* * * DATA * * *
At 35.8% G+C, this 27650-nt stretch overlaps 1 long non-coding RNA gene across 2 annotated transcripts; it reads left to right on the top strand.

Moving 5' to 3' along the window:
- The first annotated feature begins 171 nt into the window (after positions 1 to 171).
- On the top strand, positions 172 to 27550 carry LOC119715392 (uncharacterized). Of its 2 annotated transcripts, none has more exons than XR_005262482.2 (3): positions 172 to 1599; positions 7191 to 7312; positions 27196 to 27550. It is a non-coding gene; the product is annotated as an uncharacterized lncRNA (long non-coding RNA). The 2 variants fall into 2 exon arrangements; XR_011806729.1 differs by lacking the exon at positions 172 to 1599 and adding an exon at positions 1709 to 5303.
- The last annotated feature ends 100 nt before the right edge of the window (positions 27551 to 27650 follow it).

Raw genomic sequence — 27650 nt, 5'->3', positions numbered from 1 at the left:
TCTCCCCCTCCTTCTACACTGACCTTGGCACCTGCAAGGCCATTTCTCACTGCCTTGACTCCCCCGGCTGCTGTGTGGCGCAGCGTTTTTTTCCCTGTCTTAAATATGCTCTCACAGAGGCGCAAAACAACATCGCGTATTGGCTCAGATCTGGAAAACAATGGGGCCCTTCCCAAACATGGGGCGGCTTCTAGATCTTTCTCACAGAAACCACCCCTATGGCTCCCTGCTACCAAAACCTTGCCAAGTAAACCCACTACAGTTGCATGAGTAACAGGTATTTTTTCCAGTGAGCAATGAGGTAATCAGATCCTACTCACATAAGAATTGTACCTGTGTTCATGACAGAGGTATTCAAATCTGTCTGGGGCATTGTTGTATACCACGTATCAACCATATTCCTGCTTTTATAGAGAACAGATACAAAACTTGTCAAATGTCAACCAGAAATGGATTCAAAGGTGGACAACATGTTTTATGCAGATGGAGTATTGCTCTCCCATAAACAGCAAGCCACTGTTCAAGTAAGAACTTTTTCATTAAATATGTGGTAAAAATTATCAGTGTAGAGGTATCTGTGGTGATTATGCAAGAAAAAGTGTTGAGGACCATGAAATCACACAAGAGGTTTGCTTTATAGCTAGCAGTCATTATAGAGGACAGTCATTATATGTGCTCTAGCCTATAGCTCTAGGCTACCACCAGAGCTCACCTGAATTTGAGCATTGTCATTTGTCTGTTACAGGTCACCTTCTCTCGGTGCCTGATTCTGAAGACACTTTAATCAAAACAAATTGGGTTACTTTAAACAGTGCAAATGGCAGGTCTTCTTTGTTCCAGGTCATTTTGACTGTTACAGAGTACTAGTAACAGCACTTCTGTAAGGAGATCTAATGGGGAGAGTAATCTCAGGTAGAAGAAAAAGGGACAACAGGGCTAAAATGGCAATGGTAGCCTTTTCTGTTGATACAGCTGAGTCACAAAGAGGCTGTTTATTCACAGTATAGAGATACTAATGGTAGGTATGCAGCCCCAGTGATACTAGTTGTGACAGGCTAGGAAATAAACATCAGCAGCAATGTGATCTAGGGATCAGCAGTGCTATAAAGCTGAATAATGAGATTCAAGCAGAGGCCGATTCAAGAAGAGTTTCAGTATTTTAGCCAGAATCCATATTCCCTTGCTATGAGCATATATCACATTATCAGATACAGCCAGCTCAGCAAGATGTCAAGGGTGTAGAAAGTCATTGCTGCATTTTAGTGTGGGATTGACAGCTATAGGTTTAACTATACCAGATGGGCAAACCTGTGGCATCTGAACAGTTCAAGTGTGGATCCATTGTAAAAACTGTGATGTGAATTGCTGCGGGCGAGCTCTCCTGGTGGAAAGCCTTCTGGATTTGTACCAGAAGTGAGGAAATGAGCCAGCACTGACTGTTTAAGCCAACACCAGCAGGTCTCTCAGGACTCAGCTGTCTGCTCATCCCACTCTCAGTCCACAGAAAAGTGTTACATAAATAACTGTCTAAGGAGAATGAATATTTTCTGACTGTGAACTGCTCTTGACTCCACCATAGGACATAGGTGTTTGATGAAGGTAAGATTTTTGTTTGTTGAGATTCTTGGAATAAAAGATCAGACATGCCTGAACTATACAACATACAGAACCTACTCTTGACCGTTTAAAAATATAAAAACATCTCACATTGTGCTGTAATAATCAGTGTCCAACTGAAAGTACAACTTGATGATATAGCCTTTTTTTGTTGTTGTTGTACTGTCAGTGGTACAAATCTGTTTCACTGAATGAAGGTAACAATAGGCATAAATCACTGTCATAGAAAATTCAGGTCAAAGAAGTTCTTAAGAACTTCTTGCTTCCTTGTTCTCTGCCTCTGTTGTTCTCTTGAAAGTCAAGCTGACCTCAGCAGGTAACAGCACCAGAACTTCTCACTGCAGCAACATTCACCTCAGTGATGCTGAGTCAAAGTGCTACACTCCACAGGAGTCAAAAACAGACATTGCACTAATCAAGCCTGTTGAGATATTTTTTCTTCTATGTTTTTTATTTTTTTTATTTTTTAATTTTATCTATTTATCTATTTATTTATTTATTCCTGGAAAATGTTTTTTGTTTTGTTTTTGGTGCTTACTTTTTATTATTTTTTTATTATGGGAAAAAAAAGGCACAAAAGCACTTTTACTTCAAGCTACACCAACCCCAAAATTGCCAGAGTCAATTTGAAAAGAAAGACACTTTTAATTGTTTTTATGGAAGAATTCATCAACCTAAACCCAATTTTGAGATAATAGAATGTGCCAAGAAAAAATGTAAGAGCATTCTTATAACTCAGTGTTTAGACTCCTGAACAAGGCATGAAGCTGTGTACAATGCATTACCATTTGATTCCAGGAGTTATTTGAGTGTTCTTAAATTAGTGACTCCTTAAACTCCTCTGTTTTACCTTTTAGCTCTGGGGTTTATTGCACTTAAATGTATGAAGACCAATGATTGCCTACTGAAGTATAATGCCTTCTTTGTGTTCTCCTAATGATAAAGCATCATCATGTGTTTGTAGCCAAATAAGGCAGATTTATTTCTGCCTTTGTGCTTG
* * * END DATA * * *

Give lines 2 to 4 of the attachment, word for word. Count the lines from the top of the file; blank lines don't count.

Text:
Moving 5' to 3' along the window:
- The first annotated feature begins 171 nt into the window (after positions 1 to 171).
- On the top strand, positions 172 to 27550 carry LOC119715392 (uncharacterized). Of its 2 annotated transcripts, none has more exons than XR_005262482.2 (3): positions 172 to 1599; positions 7191 to 7312; positions 27196 to 27550. It is a non-coding gene; the product is annotated as an uncharacterized lncRNA (long non-coding RNA). The 2 variants fall into 2 exon arrangements; XR_011806729.1 differs by lacking the exon at positions 172 to 1599 and adding an exon at positions 1709 to 5303.